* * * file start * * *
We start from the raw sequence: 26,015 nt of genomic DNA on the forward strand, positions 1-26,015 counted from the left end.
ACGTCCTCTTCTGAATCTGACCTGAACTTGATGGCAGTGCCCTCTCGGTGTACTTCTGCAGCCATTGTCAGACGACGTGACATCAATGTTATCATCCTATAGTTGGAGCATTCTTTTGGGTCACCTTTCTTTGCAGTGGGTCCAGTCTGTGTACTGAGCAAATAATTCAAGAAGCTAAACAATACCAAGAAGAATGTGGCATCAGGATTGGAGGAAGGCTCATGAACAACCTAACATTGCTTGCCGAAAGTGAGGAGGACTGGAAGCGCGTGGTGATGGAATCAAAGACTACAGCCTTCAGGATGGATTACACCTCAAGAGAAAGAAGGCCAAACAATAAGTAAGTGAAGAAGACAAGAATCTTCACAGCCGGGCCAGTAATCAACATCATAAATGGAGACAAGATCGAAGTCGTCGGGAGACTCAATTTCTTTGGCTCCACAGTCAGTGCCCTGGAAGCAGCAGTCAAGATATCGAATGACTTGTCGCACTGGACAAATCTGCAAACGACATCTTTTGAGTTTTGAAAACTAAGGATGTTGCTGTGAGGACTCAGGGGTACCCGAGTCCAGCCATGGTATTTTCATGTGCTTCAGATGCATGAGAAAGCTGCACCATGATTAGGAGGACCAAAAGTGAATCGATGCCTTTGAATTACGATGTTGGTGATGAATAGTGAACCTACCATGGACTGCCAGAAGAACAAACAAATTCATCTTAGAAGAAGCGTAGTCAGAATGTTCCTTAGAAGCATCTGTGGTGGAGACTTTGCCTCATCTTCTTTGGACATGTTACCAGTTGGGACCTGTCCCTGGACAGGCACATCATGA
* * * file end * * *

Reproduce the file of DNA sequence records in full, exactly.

We start from the raw sequence: 26,015 nt of genomic DNA on the forward strand, positions 1-26,015 counted from the left end.
ACGTCCTCTTCTGAATCTGACCTGAACTTGATGGCAGTGCCCTCTCGGTGTACTTCTGCAGCCATTGTCAGACGACGTGACATCAATGTTATCATCCTATAGTTGGAGCATTCTTTTGGGTCACCTTTCTTTGCAGTGGGTCCAGTCTGTGTACTGAGCAAATAATTCAAGAAGCTAAACAATACCAAGAAGAATGTGGCATCAGGATTGGAGGAAGGCTCATGAACAACCTAACATTGCTTGCCGAAAGTGAGGAGGACTGGAAGCGCGTGGTGATGGAATCAAAGACTACAGCCTTCAGGATGGATTACACCTCAAGAGAAAGAAGGCCAAACAATAAGTAAGTGAAGAAGACAAGAATCTTCACAGCCGGGCCAGTAATCAACATCATAAATGGAGACAAGATCGAAGTCGTCGGGAGACTCAATTTCTTTGGCTCCACAGTCAGTGCCCTGGAAGCAGCAGTCAAGATATCGAATGACTTGTCGCACTGGACAAATCTGCAAACGACATCTTTTGAGTTTTGAAAACTAAGGATGTTGCTGTGAGGACTCAGGGGTACCCGAGTCCAGCCATGGTATTTTCATGTGCTTCAGATGCATGAGAAAGCTGCACCATGATTAGGAGGACCAAAAGTGAATCGATGCCTTTGAATTACGATGTTGGTGATGAATAGTGAACCTACCATGGACTGCCAGAAGAACAAACAAATTCATCTTAGAAGAAGCGTAGTCAGAATGTTCCTTAGAAGCATCTGTGGTGGAGACTTTGCCTCATCTTCTTTGGACATGTTACCAGTTGGGACCTGTCCCTGGACAGGCACATCATGA